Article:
In the Temple of the Fish-Eyed Goddess

While visiting Lady Doak College in the Tamil town of Madurai, my group made an excursion to the famed Meenakshi Amman Temple, which I’d been anticipating with deep interest. The temple is one of the few in the Hindu faith devoted to a female deity, and it is the most colorfully and elaborately decorated place of worship I’ve seen on this trip.

The story of Meenakshi begins with a childless king who founded the city of Madurai. In granting the king’s prayers for an heir, Shiva provided him with a child born “not of the womb” who was three years old when she appeared to the king. Meenakshi was said to have fish-shaped eyes, and as if that wasn’t unusual enough she also had three breasts. According to prophecy the third breast would “fall off” when she encountered her future husband. Her disconcerted parents were instructed to raise her as a male, and Meenakshi grew up to be a powerful war-minded successor to her father’s throne, reminiscent of the story of Hatshepsut, an Egyptian queen often depicted in ancient art with a false beard to emphasize her “masculine” dominance. In fact, Meenakshi was such a skilled military strategist that her expeditions led her to a battle with Shiva himself. At this point you might guess what happened next… “As soon as she caught sight of him, her third breast disappeared. and, overcome with modesty, innocence and shyness, she began to scrape the ground shyly with her toe.” (from Hindu Goddesses by David R. Kinsley). Shiva reduces the powerful battle queen to a shy maiden and eventually subservient wife. This theme of female deities being subjugated or tamed by gods is common in many other myths, particularly in South India. You’ll notice in the pictures below the proximity of Shiva to this temple meant for Meenakshi. As her creator and subsequent husband, his presence can be duly noted within the temple walls, although she clearly remains the focal point. In fact, when I later asked about the local significance of the goddess during a discussion with some of the Lady Doak faculty, the professors told me that her legend has deep roots in the community. It was a treat to be able to see the effect the temple visit had on the various patrons who entered.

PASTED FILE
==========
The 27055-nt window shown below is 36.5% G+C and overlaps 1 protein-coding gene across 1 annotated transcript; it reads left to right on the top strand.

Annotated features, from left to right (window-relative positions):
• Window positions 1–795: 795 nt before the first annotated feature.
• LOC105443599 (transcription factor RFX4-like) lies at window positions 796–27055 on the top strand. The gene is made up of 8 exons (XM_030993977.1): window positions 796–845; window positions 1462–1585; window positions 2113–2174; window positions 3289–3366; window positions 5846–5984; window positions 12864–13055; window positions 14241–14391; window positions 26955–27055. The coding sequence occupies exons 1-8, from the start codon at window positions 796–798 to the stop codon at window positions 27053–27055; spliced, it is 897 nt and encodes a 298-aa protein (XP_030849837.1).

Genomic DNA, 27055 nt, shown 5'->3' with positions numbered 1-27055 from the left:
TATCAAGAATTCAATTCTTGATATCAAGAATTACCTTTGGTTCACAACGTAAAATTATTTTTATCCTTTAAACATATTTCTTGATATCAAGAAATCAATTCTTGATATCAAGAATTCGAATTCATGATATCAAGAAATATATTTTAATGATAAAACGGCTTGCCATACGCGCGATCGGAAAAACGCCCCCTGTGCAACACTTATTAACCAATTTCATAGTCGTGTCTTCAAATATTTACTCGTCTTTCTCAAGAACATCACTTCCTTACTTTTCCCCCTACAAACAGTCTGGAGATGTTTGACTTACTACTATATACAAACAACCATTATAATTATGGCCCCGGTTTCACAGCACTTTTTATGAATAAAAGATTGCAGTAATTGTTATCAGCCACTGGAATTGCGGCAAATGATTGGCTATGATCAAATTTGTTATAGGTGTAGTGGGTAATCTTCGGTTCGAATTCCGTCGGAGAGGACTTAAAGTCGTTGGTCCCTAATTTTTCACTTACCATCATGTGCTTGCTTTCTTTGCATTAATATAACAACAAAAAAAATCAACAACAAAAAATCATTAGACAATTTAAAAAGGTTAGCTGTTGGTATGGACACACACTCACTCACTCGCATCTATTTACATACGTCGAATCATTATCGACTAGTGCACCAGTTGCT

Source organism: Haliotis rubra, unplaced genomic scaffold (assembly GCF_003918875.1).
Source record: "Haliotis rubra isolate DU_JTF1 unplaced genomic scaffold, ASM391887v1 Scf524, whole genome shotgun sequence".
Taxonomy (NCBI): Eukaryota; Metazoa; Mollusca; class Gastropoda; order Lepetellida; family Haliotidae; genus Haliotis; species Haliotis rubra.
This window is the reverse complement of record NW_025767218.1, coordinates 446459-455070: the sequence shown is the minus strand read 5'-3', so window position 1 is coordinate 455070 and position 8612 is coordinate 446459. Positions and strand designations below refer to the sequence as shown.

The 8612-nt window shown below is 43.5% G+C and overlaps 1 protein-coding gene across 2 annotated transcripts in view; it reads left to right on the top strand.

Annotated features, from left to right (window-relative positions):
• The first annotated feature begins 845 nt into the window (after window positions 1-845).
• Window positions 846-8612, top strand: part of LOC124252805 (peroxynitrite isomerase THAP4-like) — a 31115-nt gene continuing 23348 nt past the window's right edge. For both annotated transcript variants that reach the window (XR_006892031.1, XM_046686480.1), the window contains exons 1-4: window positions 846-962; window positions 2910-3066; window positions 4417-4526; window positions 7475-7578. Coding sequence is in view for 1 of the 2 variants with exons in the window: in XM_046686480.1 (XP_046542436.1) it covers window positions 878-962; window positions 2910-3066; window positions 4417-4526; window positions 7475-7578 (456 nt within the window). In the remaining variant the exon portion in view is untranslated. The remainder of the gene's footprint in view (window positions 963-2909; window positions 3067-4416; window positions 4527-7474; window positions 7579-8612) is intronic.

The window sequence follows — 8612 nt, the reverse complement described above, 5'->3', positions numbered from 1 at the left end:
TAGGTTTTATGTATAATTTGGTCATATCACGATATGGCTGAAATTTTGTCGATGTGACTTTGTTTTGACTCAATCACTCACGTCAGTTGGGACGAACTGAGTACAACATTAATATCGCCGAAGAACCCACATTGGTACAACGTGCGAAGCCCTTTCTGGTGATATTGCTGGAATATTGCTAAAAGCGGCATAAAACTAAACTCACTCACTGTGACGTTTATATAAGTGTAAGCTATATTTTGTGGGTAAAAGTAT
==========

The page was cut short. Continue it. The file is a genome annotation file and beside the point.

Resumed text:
I’ll mention also that William Dalrymple, one of my favorite travel writers on India, published a book called The Age of Kali, alternatively titled At the Court of the Fish-Eyed Goddess, if you want to read more about the subject of Meenakshi and other fascinating stories relating to the subjects of women and power in India.

The Fulbright group along with a group of students from the International University of Japan (also staying at Lady Doak College) were given a guided tour. As you can see from my pictures below, the temple was crowded and because of the noises and echoes in the inner chambers, I could hardly hear what the guide was saying throughout his enthusiastic gesticulations. Much of the time I wandered around by myself, taking in the stimulating scenery and trying to grasp the underlying complexities of what I saw. See for yourself:

Walking to the Meenakshi Amman Temple in Madurai

A young devotee having his hair shorn outside the temple steps

The shoe depository. The girl to the left wearing the pink sari is a student from Lady Doak who accompanied us. She kept encouraging me to catch up with the group as I was lagging behind with all my picture-taking.

A view of the roof outside the temple entrance, depicting the seemingly endless pantheon of Hindu deities

Another view of the immaculately sculptured architecture

The crowd entering the temple. To my knowledge this was not a special occasion, just the normal early-day flow of patrons.

Sadly, even sacred sites like this are fringed with rubble and discarded waste

This ceiling fresco near the entrance is notable for the cherubic creatures flittering at each of the four corners, a depiction I've not seen anywhere else in India. I wondered if these were in some way inspired by Christian iconography but have not gotten a definite answer.

Detail of ceiling fresco. One of the students from Lady Doak told me that these angelic creatures are referred to in Tamil as "asparas," but after a little independent research I'm not so sure if these qualify. Please comment if you know anything about this!

A devotee leaves an offering at one of the many shrines inside the temple

Garlands are made and sold for patrons to place among the shrines

Mother and daughter pray before a shrine of Ganesh

This woman maintains the temple grounds with a "jhadu" or broom that is typically made from dried reeds or stems

Maintaining the temple in its pristine state